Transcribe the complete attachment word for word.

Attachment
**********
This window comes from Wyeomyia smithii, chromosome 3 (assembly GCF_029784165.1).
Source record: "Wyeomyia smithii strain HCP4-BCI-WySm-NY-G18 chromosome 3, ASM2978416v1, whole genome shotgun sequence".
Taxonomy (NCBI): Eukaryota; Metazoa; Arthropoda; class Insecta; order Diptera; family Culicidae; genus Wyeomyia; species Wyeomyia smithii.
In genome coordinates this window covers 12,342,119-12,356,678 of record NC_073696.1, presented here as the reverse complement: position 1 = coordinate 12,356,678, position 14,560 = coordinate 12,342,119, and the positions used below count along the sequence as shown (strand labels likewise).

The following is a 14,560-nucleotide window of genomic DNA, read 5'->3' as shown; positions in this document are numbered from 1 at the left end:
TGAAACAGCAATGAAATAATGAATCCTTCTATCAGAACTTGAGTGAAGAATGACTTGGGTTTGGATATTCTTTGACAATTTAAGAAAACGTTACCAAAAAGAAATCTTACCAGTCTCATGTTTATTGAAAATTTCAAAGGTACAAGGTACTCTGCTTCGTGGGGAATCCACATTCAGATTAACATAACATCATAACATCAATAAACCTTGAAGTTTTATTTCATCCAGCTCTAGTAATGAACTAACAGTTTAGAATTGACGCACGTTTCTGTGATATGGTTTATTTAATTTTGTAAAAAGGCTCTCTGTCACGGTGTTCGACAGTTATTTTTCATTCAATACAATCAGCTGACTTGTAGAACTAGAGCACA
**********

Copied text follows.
This window comes from Wyeomyia smithii, chromosome 3 (assembly GCF_029784165.1).
Source record: "Wyeomyia smithii strain HCP4-BCI-WySm-NY-G18 chromosome 3, ASM2978416v1, whole genome shotgun sequence".
Taxonomy (NCBI): Eukaryota; Metazoa; Arthropoda; class Insecta; order Diptera; family Culicidae; genus Wyeomyia; species Wyeomyia smithii.
In genome coordinates this window covers 12,342,119-12,356,678 of record NC_073696.1, presented here as the reverse complement: position 1 = coordinate 12,356,678, position 14,560 = coordinate 12,342,119, and the positions used below count along the sequence as shown (strand labels likewise).

The following is a 14,560-nucleotide window of genomic DNA, read 5'->3' as shown; positions in this document are numbered from 1 at the left end:
TGAAACAGCAATGAAATAATGAATCCTTCTATCAGAACTTGAGTGAAGAATGACTTGGGTTTGGATATTCTTTGACAATTTAAGAAAACGTTACCAAAAAGAAATCTTACCAGTCTCATGTTTATTGAAAATTTCAAAGGTACAAGGTACTCTGCTTCGTGGGGAATCCACATTCAGATTAACATAACATCATAACATCAATAAACCTTGAAGTTTTATTTCATCCAGCTCTAGTAATGAACTAACAGTTTAGAATTGACGCACGTTTCTGTGATATGGTTTATTTAATTTTGTAAAAAGGCTCTCTGTCACGGTGTTCGACAGTTATTTTTCATTCAATACAATCAGCTGACTTGTAGAACTAGAGCACA